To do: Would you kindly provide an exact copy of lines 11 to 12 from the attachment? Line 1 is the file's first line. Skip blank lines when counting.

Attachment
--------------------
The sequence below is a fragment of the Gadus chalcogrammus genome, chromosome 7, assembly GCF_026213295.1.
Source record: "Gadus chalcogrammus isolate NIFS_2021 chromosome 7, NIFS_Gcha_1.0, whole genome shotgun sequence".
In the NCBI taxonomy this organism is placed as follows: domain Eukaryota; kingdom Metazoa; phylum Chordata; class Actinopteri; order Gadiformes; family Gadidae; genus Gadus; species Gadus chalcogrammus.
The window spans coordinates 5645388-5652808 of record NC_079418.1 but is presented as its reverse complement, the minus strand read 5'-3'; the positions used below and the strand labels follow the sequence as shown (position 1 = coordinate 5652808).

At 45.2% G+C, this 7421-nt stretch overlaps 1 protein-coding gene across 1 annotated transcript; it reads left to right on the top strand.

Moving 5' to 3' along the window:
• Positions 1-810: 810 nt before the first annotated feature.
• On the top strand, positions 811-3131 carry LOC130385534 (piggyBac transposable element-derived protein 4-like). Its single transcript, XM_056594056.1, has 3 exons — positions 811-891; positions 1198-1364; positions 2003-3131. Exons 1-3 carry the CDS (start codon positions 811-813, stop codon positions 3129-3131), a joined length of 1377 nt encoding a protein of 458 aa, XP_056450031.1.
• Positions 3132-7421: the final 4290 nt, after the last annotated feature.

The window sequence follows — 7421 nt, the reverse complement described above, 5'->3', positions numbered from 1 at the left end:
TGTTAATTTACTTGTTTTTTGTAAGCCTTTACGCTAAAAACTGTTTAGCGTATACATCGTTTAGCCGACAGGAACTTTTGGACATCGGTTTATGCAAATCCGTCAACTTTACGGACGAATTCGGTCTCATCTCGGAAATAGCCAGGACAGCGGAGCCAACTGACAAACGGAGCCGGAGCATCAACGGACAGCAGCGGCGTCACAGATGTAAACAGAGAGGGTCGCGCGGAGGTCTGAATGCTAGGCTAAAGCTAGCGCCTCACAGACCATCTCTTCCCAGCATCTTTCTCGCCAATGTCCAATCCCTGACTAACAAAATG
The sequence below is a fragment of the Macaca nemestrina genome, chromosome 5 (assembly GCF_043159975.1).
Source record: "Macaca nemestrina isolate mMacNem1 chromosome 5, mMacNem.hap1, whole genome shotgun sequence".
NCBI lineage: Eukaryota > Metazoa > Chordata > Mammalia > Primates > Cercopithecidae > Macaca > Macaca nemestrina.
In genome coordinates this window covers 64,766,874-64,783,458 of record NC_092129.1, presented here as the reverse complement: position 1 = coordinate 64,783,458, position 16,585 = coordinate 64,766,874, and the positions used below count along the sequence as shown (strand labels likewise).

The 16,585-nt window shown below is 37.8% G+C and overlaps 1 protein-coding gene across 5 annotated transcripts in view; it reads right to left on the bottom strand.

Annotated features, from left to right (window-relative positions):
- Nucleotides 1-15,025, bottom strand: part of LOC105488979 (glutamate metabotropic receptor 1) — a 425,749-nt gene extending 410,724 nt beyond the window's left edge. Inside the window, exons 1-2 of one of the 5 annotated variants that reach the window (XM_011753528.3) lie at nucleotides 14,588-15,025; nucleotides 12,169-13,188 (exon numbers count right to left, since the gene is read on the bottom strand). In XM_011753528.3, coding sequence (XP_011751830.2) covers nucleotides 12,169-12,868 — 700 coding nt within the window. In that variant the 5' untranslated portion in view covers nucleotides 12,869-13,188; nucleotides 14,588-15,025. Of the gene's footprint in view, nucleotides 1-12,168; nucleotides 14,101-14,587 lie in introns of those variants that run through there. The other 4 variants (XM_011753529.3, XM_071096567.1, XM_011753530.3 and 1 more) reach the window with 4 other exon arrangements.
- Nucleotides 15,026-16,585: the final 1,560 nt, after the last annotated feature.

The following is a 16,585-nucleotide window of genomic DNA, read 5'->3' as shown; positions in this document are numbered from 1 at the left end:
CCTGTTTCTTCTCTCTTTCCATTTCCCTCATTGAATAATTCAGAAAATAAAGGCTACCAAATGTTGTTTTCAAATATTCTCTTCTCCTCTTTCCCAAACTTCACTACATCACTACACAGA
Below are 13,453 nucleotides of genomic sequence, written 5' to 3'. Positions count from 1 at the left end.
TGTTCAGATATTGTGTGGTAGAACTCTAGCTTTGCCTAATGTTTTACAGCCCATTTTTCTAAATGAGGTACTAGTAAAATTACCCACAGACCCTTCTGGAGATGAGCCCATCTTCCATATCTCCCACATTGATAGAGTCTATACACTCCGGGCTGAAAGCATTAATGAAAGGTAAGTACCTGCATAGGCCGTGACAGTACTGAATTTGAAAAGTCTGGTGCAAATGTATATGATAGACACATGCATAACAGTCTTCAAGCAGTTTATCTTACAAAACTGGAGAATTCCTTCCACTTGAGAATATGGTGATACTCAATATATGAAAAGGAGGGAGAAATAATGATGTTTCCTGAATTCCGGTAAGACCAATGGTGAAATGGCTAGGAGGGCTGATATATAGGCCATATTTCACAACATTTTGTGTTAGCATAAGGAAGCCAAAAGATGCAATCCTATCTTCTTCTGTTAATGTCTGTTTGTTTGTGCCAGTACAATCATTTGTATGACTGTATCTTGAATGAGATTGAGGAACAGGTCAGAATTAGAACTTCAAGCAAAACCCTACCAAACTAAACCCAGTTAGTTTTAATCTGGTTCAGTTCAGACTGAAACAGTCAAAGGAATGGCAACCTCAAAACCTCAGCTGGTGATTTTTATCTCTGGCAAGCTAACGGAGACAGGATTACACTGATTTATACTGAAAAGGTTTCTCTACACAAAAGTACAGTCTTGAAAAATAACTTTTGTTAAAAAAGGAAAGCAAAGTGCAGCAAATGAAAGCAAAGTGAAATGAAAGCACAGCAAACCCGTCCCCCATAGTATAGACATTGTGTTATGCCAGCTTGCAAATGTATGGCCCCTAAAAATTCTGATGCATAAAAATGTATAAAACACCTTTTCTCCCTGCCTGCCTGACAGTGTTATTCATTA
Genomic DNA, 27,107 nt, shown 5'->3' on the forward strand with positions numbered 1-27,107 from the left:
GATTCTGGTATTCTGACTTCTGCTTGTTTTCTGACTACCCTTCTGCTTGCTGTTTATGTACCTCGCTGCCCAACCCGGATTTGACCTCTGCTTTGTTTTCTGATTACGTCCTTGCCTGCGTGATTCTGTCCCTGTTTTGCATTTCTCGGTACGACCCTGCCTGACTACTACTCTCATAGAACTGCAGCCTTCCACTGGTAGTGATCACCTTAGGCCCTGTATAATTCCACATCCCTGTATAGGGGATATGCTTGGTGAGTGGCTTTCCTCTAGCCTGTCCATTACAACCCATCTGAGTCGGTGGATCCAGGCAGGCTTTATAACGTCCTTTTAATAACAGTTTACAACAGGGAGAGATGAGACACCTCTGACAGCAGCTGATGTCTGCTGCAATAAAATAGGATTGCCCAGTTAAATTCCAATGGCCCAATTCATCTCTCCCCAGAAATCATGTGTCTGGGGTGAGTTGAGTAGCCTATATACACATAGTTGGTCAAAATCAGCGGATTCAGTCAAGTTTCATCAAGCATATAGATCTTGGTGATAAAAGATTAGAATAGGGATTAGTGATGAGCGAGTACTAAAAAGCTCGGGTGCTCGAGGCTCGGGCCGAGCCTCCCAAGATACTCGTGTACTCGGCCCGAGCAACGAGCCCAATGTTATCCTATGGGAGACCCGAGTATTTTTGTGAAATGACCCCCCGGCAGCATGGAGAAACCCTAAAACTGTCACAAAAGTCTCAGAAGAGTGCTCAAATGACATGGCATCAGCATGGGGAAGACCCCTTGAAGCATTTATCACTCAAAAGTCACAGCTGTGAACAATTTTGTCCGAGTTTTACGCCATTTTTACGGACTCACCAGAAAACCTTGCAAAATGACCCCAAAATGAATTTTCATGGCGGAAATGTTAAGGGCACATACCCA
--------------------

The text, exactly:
TGTTAATTTACTTGTTTTTTGTAAGCCTTTACGCTAAAAACTGTTTAGCGTATACATCGTTTAGCCGACAGGAACTTTTGGACATCGGTTTATGCAAATCCGTCAACTTTACGGACGAATTCGGTCTCATCTCGGAAATAGCCAGGACAGCGGAGCCAACTGACAAACGGAGCCGGAGCATCAACGGACAGCAGCGGCGTCACAGATGTAAACAGAGAGGGTCGCGCGGAGGTCTGAATGCTAGGCTAAAGCTAGCGCCTCACAGACCATCTCTTCCCAGCATCTTTCTCGCCAATGTCCAATCCCTGACTAACAAAATG
The sequence below is a fragment of the Macaca nemestrina genome, chromosome 5 (assembly GCF_043159975.1).